• ‘A new kind of conversation’: Michael Chekhov's ‘turn to the crafts’

    Author(s):
    Tom Cornford (see profile)
    Date:
    2013
    Subject(s):
    Theatre history
    Item Type:
    Article
    Permanent URL:
    http://dx.doi.org/10.17613/M6CN2V
    Abstract:
    Dartington Hall, which was the home of the Chekhov Theatre Studio between 1936 and 1938, also accommodated other performing artists including the Ballets Jooss and Hans Oppenheim's music school as well as artist-craftsmen such as the painter Mark Tobey, the potter Bernard Leach and the sculptor Willi Soukop. This essay examines the training undertaken in Chekhov's studio in dialogue with the practice of these artists (who also worked with his students) and theories of practice articulated by the wider constructive movement in the arts in the 1930s. It goes on to propose that Chekhov's technique be considered as a means of achieving theatre-artistry through craftsmanship, and as an artistic technique whose reach extends far beyond the confines of actor training.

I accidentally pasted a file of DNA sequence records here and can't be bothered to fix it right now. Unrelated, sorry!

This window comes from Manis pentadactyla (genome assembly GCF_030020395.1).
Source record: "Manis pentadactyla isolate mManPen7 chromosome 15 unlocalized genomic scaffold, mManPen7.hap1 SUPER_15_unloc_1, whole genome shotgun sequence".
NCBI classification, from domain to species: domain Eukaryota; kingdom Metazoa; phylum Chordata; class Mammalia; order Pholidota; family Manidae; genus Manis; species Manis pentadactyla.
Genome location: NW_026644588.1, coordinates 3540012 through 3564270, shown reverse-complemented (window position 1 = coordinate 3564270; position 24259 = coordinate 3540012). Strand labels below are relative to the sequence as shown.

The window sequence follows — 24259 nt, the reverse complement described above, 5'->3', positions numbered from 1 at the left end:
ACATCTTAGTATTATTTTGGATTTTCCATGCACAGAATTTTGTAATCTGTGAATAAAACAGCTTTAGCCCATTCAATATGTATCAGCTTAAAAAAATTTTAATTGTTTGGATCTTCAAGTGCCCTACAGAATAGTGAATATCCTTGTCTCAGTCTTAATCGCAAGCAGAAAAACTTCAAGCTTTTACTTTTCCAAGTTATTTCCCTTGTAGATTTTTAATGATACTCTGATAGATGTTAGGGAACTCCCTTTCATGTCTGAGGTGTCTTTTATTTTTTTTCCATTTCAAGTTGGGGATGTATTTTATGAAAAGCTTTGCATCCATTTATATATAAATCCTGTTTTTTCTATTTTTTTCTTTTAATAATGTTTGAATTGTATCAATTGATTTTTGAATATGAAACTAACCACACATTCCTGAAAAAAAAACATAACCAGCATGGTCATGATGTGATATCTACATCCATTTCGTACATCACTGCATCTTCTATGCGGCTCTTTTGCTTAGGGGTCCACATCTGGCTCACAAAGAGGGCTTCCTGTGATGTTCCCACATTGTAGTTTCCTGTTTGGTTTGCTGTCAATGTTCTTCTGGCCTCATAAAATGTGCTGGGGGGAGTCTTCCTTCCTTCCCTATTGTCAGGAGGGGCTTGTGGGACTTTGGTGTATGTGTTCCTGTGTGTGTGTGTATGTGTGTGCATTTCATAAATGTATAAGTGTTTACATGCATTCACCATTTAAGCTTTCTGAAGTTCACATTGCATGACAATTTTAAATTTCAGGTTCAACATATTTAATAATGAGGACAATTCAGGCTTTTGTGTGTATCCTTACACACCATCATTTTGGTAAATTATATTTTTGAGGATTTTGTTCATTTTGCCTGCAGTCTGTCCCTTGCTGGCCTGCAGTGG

Metadata:
    Published as:
    Journal article    
    Status:
    Published
    Last Updated:
    2 months ago
    License:
    All Rights Reserved

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